Productivity hits from not separating business from personal expenses. This group spends up to two hours per week separating business expenses from personal expenses. According to Intuit, 75% entangle their business & personal finances, because they use personal banking accounts for work-related activities.
Not having a good system for expense tracking. This segment doesn’t always have the luxury of an accounting department reviewing expense reports and managing the books. 46% use manual methods and enter data into spreadsheets. This time away from their projects adds up.
You are a Canadian company that has expanded into the UK – how is the SME market different in the UK? What challenges did you face?
The SME market in the UK varies from the North American market in a couple of major ways. The UK has a larger proportion of sole traders compared to the US. Also, SMEs in the UK are more likely to seek external funding and/or financial aid. This mean there’s a greater need for business loans—whether that’s bank or government funded. We’ve also seen that the SME market has a higher turnover in the UK, which highlights the importance of better programs, products, and services to help people manage and grow their businesses. From an industry point of view, regulatory changes and the influx of challenger banks means that UK SMEs have more options in terms of providers, so they’re a bigger churn risk for banks. The U.S. isn’t dealing with this kind of competition. At least not yet.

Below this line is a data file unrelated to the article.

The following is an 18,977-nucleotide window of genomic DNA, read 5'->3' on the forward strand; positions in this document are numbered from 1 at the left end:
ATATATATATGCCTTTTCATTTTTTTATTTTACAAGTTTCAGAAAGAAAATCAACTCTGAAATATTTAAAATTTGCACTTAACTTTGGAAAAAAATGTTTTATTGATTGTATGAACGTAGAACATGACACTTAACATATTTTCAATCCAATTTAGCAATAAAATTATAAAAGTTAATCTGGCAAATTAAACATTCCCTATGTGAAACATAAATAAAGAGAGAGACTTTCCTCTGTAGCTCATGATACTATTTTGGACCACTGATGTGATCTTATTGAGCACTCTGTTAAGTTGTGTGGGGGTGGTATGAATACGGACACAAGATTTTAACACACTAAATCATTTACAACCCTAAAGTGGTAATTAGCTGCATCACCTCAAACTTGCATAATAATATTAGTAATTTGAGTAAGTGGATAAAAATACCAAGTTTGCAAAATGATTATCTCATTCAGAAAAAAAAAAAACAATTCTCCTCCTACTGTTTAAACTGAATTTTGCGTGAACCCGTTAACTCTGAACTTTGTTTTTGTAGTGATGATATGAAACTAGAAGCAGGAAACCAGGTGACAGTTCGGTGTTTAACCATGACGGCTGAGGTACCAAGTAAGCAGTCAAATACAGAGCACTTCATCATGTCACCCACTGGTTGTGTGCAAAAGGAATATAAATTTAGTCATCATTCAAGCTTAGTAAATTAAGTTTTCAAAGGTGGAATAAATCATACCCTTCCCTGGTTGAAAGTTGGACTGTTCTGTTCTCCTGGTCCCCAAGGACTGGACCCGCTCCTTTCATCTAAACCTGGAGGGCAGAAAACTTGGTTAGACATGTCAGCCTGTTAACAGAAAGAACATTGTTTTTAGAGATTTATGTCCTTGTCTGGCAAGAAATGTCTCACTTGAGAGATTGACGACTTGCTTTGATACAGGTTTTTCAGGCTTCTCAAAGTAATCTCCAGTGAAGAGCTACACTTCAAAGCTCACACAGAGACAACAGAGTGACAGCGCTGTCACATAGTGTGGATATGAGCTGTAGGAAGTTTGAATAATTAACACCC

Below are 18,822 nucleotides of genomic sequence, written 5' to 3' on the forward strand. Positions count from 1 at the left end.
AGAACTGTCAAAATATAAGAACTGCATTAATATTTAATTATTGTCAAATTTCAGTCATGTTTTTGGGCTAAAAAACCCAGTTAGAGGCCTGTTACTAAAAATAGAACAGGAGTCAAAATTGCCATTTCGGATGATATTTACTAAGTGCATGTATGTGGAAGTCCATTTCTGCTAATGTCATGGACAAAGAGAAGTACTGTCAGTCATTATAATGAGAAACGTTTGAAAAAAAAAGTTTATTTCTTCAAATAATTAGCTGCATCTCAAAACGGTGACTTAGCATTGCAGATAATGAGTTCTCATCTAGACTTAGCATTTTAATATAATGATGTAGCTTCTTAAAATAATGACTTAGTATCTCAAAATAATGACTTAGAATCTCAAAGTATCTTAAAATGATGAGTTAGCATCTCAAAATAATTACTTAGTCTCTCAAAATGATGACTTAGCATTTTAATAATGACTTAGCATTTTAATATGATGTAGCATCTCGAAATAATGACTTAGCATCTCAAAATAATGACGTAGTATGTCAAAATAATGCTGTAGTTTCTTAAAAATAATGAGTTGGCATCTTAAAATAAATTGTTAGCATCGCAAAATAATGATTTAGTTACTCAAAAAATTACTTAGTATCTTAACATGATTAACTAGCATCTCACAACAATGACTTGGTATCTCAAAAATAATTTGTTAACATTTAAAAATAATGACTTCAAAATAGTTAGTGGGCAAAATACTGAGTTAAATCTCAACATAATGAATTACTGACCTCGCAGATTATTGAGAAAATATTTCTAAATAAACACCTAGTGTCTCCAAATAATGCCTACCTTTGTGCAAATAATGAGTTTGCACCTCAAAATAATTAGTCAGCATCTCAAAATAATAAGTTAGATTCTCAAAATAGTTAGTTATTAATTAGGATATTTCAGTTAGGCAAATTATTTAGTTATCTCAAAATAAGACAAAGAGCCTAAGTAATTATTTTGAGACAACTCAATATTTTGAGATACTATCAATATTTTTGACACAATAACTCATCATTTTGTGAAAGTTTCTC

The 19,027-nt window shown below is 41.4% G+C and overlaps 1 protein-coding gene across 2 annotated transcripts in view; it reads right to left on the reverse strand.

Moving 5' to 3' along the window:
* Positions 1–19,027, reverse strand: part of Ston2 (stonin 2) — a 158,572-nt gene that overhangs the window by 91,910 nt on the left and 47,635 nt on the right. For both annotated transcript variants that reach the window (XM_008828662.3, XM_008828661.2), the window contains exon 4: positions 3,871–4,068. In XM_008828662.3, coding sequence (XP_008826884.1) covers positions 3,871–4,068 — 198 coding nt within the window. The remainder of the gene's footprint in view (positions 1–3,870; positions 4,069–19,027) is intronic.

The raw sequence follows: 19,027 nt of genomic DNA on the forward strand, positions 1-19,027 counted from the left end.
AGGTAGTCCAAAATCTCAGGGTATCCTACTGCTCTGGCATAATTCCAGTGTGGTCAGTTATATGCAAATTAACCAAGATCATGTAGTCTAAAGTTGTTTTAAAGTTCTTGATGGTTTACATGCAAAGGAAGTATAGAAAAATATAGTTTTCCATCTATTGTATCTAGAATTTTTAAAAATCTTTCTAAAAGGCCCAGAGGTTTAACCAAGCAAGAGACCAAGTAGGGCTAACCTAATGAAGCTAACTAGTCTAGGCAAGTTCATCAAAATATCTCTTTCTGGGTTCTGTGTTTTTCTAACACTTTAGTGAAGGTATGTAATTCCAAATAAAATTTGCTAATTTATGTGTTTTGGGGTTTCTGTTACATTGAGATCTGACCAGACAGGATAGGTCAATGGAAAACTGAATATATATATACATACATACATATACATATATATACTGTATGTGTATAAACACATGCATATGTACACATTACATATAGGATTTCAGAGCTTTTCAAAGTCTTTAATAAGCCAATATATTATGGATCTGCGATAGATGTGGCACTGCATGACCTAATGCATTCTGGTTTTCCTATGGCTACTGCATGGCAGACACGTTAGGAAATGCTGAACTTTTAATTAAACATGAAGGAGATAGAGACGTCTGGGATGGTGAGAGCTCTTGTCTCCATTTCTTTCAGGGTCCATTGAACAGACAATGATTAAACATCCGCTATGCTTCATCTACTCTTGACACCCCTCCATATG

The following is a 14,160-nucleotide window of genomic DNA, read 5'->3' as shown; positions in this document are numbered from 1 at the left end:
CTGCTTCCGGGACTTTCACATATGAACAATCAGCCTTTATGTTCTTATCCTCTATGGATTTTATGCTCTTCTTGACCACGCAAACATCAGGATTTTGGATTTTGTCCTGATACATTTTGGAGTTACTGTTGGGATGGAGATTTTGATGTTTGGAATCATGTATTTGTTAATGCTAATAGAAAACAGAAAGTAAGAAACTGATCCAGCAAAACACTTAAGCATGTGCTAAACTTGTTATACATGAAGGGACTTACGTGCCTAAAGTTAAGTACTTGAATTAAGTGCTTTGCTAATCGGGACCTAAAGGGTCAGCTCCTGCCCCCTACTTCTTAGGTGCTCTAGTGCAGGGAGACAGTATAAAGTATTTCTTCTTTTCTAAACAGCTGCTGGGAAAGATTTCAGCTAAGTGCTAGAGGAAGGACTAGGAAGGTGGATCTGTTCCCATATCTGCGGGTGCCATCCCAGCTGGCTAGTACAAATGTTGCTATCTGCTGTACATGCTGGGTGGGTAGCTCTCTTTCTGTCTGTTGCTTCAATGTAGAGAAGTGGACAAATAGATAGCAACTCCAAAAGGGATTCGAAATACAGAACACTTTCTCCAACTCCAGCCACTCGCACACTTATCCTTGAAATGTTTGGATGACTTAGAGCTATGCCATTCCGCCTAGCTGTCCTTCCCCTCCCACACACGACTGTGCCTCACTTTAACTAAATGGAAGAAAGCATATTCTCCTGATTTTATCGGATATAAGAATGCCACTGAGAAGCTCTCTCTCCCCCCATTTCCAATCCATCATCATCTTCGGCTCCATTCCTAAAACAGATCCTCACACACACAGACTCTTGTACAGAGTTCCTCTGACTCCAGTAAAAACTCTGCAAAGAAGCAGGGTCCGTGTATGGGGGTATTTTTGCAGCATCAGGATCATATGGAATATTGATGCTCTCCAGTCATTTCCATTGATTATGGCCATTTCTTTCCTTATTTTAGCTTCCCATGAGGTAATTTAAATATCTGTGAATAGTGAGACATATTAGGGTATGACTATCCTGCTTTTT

As for Sensibill, our expansion hasn’t just been into the UK, but into most of the EU as well. Understanding each country’s regulatory, security, and risk mitigation standards is incredibly complex. There are also challenges associated with localising our product for new markets. Even when we expanded into the UK, where the language is the same, we still had to take into account regional variances, different currencies, and ensure that our use cases translate.
As a ‘FinTech’ growth company – what advice would you give new startups in this space?
Personally, I’d say that success is all about focus. It’s easy to get distracted by the number of opportunities that you can pursue, so it’s key to focus on the ones where your proposition has the best fit to the customer’s need, both feature-wise and commercially.